Funding Requirements Lead To ‘Difficult Trade-offs’ Between HIV Prevention, Treatment Efforts

The Hill: HIV in 2016: do we vaccinate now or pay more to treat later?
Jason Reed, epidemiologist and senior technical adviser with Jhpiego

“…To reach [the goal of an AIDS-free generation] … both approaches — primary prevention to protect uninfected people and drugs to treat those already HIV-infected — must be used simultaneously, without delay and almost universally. The Catch-22? There currently isn’t enough money to pay for both approaches at the levels required, leading to difficult trade-offs. … [For instance, the] current PEPFAR leadership has shuttered countless circumcision clinics in a rush to abide by extant U.S. congressional funding ‘earmarks’ for treatment. … If preventing HIV through male circumcision — the single most cost-effective HIV prevention strategy for the hardest hit countries — is too expensive, how can immediate and lifelong treatment for all HIV-positive people be anything but impossible? Either both prevention and treatment options are possible — an epidemiologically sound formula for balancing ounces of prevention and pounds of care — or the end of AIDS will be indefinitely postponed” (5/12).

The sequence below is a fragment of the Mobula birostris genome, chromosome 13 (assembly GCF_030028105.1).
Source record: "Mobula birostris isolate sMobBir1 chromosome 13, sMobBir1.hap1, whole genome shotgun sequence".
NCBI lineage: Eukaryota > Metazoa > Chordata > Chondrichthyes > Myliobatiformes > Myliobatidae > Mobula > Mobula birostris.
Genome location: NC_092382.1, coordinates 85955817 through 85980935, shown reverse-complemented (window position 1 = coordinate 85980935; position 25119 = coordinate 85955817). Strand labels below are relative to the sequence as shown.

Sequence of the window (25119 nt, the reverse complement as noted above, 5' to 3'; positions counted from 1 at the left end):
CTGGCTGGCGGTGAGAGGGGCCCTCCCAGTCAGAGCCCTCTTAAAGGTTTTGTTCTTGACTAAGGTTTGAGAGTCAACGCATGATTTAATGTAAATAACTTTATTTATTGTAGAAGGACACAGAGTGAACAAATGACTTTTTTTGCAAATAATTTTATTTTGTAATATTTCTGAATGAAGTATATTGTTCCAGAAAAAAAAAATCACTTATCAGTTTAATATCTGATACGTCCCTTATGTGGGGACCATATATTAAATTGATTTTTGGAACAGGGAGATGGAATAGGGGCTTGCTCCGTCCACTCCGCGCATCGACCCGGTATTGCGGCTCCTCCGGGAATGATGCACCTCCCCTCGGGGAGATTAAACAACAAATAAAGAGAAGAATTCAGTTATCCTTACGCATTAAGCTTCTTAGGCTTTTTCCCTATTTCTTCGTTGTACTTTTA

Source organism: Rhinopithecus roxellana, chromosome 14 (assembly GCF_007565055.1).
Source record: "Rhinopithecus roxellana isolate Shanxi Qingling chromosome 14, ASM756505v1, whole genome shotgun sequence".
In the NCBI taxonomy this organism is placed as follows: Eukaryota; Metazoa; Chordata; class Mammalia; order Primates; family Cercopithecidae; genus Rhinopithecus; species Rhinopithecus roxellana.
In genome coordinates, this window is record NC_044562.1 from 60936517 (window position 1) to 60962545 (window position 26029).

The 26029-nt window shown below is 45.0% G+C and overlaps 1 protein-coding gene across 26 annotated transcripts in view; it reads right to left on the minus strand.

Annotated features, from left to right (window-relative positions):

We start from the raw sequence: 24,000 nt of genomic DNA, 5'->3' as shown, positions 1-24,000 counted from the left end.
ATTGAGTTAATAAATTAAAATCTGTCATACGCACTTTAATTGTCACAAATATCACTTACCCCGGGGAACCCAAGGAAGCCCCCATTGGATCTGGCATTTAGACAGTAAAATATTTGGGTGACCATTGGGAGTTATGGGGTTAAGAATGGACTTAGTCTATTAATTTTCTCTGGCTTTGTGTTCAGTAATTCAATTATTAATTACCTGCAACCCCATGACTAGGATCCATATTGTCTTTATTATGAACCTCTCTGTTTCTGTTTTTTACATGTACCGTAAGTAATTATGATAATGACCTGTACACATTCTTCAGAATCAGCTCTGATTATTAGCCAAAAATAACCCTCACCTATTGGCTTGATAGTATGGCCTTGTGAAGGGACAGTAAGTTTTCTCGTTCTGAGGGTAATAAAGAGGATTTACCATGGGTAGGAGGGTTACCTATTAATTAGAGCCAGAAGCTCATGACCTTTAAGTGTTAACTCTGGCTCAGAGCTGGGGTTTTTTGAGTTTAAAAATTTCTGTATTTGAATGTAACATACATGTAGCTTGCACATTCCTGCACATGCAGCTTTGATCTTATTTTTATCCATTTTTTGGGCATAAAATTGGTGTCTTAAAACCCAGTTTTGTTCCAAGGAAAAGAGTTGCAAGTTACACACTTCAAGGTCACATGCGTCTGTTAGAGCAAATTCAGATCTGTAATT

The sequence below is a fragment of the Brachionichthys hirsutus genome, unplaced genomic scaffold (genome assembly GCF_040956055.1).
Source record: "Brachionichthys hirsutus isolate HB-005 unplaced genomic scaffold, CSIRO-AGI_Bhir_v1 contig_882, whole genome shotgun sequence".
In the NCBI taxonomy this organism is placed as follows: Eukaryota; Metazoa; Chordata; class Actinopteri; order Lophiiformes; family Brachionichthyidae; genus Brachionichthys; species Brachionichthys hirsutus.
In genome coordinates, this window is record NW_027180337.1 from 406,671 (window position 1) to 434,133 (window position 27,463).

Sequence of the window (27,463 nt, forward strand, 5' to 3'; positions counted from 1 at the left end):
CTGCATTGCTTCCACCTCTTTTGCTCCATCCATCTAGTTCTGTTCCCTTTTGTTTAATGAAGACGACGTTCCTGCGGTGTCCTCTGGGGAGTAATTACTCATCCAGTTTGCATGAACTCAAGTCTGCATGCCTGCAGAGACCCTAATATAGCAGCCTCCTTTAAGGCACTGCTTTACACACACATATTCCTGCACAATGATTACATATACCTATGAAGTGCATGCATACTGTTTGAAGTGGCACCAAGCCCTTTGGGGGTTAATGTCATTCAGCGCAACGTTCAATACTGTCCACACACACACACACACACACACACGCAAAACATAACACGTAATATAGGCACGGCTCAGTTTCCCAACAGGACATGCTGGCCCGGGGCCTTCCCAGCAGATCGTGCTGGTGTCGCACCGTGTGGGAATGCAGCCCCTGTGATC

The KFF Daily Global Health Policy Report summarized news and information on global health policy from hundreds of sources, from May 2009 through December 2020. All summaries are archived and available via search.

KFF Headquarters: 185 Berry St., Suite 2000, San Francisco, CA 94107 | Phone 650-854-9400
Washington Offices and Barbara Jordan Conference Center: 1330 G Street, NW, Washington, DC 20005 | Phone 202-347-5270 | Email Alerts: | |

The independent source for health policy research, polling, and news, KFF is a nonprofit organization based in San Francisco, California.